UNITED STATES of America, Plaintiff-Appellee, v. Pamela Adele Judd PUCKETT, Defendant-Appellant.
UNITED STATES of America, Plaintiff-Appellee, v. Marvin B. PUCKETT, Jr., Defendant-Appellant.
Marvin Puckett, Jr., and Pamela Puckett pled guilty to conspiring to possess with intent to distribute marijuana. Marvin Puckett also pled guilty to two counts of money laundering and to being a felon in possession of a handgun.
On appeal, Marvin challenges several aspects of his sentence. Additionally, Pamela appeals from the district court's refusal to allow her to withdraw her guilty plea. Finding no error, we affirm both convictions and sentences.
On September 14, 1993, Marvin Puckett, Jr., (“Puckett”) pled guilty to multiple counts of money laundering, in violation of 18 U.S.C. §§ 1956 and 1957, and conspiring to possess with intent to distribute marijuana, in violation of 21 U.S.C. § 846. He also pled guilty to being a felon in possession of a handgun under 18 U.S.C. § 922(g). He was sentenced on February 4, 1994, to a term of 195 months on count one (conspiracy), 120 months each on counts four and five (money laundering), and 120 months on count eight (firearm possession). All three sentences are to be served concurrently.
At the time he was sentenced for these offenses, he was serving a ten-year federal sentence for a 1988 PCP conviction. On February 10, 1988, Puckett had been convicted of conspiracy to distribute and manufacture PCP. He received a ten-year suspended sentence and was released from custody on September 8, 1989. He violated parole on January 22, 1992, by possessing firearms as a convicted felon, and his ten-year suspended sentence was reinstated. The district court ordered his sentences for the offenses at issue on this appeal to run consecutively to the ten-year sentence for the PCP conviction.
On appeal, Puckett raises several issues regarding his sentence. He argues that his most recent sentences should run concurrently with the unexpired term of the ten-year 1988 PCP sentence. He also objects to the district court's two level enhancement for obstruction of justice under § 3C1.1 of the Sentencing Guidelines. Additionally, he argues that the district court incorrectly applied Sentencing Guidelines § 2S1.1 by increasing his offense level based upon the value of marijuana involved in the conspiracy.
Puckett's wife, Pamela, also pled to conspiring to possess with intent to distribute marijuana under 21 U.S.C. § 846. Before sentencing, she submitted a motion to withdraw her guilty plea. The motion was denied, and she was sentenced to 36 months imprisonment. On appeal, Pamela argues that she should have been provided with sentencing guideline information prior to pleading guilty.1
We begin by addressing the issues raised by Marvin Puckett. Puckett alleges that the district court erred by enhancing his offense level under § 3C1.1 of the United States Sentencing Guidelines for obstruction of justice.2 Section 3C1.1 provides for a two level increase if the defendant “willfully obstructed or impeded ․ the administration of justice during the investigation, prosecution, or sentencing of the instant offense.” The government must prove by a preponderance of the evidence the facts constituting obstruction of justice for sentencing purposes. United States v. Nelson, 6 F.3d 1049, 1054 (4th Cir.1993), cert. denied, 511 U.S. 1131, 114 S.Ct. 2142, 128 L.Ed.2d 870 (1994). The government can rely on hearsay testimony to meet its burden of proof. United States v. Roberts, 881 F.2d 95, 105-106 (4th Cir.1989). We review a district court's finding that the defendant obstructed justice only for clear error. United States v. Daughtrey, 874 F.2d 213, 217-18 (4th Cir.1989).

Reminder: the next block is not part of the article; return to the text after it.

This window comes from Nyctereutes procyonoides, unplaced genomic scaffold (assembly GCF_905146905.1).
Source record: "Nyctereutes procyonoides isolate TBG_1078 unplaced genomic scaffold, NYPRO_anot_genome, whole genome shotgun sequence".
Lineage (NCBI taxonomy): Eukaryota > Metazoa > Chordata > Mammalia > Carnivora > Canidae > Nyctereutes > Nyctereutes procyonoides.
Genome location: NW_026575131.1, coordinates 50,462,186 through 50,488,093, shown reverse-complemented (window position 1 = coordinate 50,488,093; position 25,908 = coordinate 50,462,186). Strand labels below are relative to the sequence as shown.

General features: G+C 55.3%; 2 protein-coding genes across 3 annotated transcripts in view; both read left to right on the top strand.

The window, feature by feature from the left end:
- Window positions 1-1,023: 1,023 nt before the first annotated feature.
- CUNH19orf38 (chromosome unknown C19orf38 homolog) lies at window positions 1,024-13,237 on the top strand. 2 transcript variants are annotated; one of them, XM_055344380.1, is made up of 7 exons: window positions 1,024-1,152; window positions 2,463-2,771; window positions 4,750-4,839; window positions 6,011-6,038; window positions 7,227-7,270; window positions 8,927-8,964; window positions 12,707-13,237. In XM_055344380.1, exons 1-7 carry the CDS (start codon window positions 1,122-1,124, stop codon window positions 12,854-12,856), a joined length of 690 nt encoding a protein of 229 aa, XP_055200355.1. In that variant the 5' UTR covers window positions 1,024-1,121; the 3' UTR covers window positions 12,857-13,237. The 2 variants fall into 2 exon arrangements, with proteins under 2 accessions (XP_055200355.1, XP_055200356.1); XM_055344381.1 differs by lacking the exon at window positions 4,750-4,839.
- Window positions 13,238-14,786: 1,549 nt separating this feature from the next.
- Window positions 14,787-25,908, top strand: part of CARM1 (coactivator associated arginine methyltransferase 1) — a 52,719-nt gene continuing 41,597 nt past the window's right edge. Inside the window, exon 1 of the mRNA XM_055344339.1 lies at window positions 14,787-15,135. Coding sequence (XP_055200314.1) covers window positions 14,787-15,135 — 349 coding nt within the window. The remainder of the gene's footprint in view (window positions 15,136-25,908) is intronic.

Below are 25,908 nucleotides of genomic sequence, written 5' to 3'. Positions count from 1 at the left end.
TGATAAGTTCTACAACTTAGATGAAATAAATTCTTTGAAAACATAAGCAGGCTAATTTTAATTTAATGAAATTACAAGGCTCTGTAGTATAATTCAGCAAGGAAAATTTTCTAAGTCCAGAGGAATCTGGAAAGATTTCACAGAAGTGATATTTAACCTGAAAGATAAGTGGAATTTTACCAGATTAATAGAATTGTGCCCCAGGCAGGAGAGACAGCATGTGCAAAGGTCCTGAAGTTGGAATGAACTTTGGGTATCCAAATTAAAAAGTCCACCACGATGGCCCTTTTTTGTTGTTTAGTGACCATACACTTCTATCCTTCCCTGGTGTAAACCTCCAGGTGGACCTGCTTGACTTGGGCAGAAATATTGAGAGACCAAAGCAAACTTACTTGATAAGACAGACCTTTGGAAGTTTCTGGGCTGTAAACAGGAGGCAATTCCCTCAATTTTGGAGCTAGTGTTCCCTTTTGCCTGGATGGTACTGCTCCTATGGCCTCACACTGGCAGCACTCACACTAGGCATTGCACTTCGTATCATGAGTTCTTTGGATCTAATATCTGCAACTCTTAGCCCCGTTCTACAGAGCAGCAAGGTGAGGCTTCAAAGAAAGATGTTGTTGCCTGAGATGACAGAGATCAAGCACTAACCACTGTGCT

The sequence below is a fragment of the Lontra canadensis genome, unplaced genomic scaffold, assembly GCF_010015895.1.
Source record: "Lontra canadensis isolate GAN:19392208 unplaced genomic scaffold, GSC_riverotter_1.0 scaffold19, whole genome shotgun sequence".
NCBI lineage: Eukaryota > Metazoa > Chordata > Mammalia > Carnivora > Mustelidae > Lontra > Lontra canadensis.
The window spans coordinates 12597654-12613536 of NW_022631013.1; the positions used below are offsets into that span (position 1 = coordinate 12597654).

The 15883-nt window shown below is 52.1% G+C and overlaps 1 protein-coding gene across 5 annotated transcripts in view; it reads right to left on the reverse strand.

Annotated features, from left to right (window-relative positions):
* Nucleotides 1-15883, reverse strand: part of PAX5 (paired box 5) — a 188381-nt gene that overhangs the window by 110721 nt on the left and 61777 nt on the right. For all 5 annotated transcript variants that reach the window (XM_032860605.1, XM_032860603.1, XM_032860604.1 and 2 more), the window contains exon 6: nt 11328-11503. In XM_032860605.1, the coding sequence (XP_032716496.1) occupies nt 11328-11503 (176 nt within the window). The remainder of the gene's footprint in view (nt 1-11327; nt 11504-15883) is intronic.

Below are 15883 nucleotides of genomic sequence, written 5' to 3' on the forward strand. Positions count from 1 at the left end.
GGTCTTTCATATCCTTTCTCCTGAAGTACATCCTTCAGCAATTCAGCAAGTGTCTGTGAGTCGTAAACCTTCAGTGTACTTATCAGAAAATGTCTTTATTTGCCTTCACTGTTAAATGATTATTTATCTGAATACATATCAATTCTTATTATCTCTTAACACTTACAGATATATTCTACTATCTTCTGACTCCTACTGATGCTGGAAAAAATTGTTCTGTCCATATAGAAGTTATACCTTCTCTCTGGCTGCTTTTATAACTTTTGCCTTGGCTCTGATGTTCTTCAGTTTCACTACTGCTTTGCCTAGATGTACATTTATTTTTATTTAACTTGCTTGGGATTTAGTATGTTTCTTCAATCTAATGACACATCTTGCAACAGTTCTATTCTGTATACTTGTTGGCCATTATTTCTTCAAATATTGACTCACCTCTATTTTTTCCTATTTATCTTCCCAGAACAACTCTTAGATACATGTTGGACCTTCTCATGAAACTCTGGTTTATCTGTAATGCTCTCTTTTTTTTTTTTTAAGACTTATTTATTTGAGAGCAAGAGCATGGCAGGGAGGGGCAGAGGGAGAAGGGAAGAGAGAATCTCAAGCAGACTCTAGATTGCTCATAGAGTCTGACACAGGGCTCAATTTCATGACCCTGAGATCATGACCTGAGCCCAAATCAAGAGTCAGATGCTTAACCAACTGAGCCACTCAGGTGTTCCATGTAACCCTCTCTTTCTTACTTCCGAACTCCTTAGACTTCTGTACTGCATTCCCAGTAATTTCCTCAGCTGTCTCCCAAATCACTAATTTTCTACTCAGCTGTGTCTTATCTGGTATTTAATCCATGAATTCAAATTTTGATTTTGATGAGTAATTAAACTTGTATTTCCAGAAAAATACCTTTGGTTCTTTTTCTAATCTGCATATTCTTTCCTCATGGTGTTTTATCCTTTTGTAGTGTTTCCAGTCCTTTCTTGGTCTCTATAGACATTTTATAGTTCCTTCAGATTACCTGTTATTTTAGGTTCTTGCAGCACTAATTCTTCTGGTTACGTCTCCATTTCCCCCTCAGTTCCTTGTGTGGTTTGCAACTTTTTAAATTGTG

The district court found that Puckett obstructed justice by threatening Pam Goetz, a grand jury witness. FBI Agent Daniel Stiefvater testified at the sentencing hearing that he and another special agent from the Virginia State Police interviewed Goetz on June 15, 1993, in the United States Attorney's office in Charlottesville. Goetz was present with her attorney. Stiefvater testified that Goetz stated that Puckett had told her on two occasions that she “would not live to tell about it” were she to testify against Puckett. Puckett, on the other hand, denied threatening Goetz and stated that he told her “to go down there and tell the truth.”
The district court made a factual determination regarding the credibility and motivation of both Goetz and Puckett. Acknowledging that Goetz lied to the grand jury, the district court nevertheless credited the FBI's statement regarding Puckett's threats to Goetz. The court found that Goetz's motive probably was fear, whereas Puckett's alleged statements to tell the truth may have been motivated by an “effort to absolve himself from the obstruction charge.” The court stated: “Balancing those two factors, it seems to the court more likely, by any reasonable construction, that the version stated by Mrs. Goetz is the correct version.” This finding is not clearly erroneous, and the district court's two level enhancement under § 3C1.1 was appropriate.
Puckett also argues that the district court incorrectly applied § 2S1.1(b) of the Sentencing Guidelines. Section 2S1.1(a)(1) provides that the base offense level for a conviction for money laundering under 18 U.S.C. § 1956(a)(1)(A) is 23. Section 2S1.1(b) requires that the base offense level be increased for specific offense characteristics. Finding that Puckett knew the funds were proceeds of unlawful drug activity, the district court increased Puckett's base offense level from 23 to 26 under § 2S1.1(b)(1). Puckett's offense level was increased further from 26 to 31 pursuant to § 2S1.1(b)(2)(F), because the value of the funds was more than $1,000,000.